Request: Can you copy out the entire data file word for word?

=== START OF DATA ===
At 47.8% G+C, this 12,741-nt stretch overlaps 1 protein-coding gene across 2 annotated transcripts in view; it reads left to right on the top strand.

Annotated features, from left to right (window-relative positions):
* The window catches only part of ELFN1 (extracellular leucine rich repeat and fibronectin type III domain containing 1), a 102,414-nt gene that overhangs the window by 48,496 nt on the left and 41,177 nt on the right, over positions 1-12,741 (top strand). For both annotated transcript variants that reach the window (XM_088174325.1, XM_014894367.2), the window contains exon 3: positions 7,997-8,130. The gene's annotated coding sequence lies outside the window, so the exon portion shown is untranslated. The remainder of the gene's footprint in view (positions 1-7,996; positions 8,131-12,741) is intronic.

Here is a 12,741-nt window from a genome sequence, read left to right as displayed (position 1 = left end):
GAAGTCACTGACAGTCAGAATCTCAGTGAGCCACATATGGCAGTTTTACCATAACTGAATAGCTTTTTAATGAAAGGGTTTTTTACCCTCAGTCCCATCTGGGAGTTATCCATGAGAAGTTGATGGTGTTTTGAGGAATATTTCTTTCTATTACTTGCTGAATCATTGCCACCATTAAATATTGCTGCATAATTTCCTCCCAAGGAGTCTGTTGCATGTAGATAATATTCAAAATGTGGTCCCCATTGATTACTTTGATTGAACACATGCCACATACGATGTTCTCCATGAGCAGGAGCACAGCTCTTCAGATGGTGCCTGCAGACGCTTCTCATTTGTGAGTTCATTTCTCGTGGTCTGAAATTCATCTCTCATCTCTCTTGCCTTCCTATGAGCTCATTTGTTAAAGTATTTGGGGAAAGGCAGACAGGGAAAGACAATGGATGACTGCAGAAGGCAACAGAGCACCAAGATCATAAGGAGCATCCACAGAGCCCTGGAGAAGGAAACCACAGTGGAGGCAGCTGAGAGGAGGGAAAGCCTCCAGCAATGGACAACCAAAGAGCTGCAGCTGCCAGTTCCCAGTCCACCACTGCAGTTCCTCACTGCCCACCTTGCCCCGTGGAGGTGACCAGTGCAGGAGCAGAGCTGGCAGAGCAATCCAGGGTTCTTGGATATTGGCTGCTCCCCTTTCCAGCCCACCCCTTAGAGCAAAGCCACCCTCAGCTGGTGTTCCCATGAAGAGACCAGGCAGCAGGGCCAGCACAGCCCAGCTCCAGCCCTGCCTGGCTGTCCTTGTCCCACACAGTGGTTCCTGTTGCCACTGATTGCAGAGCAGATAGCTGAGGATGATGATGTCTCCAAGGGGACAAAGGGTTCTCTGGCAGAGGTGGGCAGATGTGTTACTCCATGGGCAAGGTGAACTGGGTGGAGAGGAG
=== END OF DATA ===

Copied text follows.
At 47.8% G+C, this 12,741-nt stretch overlaps 1 protein-coding gene across 2 annotated transcripts in view; it reads left to right on the top strand.

Annotated features, from left to right (window-relative positions):
* The window catches only part of ELFN1 (extracellular leucine rich repeat and fibronectin type III domain containing 1), a 102,414-nt gene that overhangs the window by 48,496 nt on the left and 41,177 nt on the right, over positions 1-12,741 (top strand). For both annotated transcript variants that reach the window (XM_088174325.1, XM_014894367.2), the window contains exon 3: positions 7,997-8,130. The gene's annotated coding sequence lies outside the window, so the exon portion shown is untranslated. The remainder of the gene's footprint in view (positions 1-7,996; positions 8,131-12,741) is intronic.

Here is a 12,741-nt window from a genome sequence, read left to right as displayed (position 1 = left end):
GAAGTCACTGACAGTCAGAATCTCAGTGAGCCACATATGGCAGTTTTACCATAACTGAATAGCTTTTTAATGAAAGGGTTTTTTACCCTCAGTCCCATCTGGGAGTTATCCATGAGAAGTTGATGGTGTTTTGAGGAATATTTCTTTCTATTACTTGCTGAATCATTGCCACCATTAAATATTGCTGCATAATTTCCTCCCAAGGAGTCTGTTGCATGTAGATAATATTCAAAATGTGGTCCCCATTGATTACTTTGATTGAACACATGCCACATACGATGTTCTCCATGAGCAGGAGCACAGCTCTTCAGATGGTGCCTGCAGACGCTTCTCATTTGTGAGTTCATTTCTCGTGGTCTGAAATTCATCTCTCATCTCTCTTGCCTTCCTATGAGCTCATTTGTTAAAGTATTTGGGGAAAGGCAGACAGGGAAAGACAATGGATGACTGCAGAAGGCAACAGAGCACCAAGATCATAAGGAGCATCCACAGAGCCCTGGAGAAGGAAACCACAGTGGAGGCAGCTGAGAGGAGGGAAAGCCTCCAGCAATGGACAACCAAAGAGCTGCAGCTGCCAGTTCCCAGTCCACCACTGCAGTTCCTCACTGCCCACCTTGCCCCGTGGAGGTGACCAGTGCAGGAGCAGAGCTGGCAGAGCAATCCAGGGTTCTTGGATATTGGCTGCTCCCCTTTCCAGCCCACCCCTTAGAGCAAAGCCACCCTCAGCTGGTGTTCCCATGAAGAGACCAGGCAGCAGGGCCAGCACAGCCCAGCTCCAGCCCTGCCTGGCTGTCCTTGTCCCACACAGTGGTTCCTGTTGCCACTGATTGCAGAGCAGATAGCTGAGGATGATGATGTCTCCAAGGGGACAAAGGGTTCTCTGGCAGAGGTGGGCAGATGTGTTACTCCATGGGCAAGGTGAACTGGGTGGAGAGGAG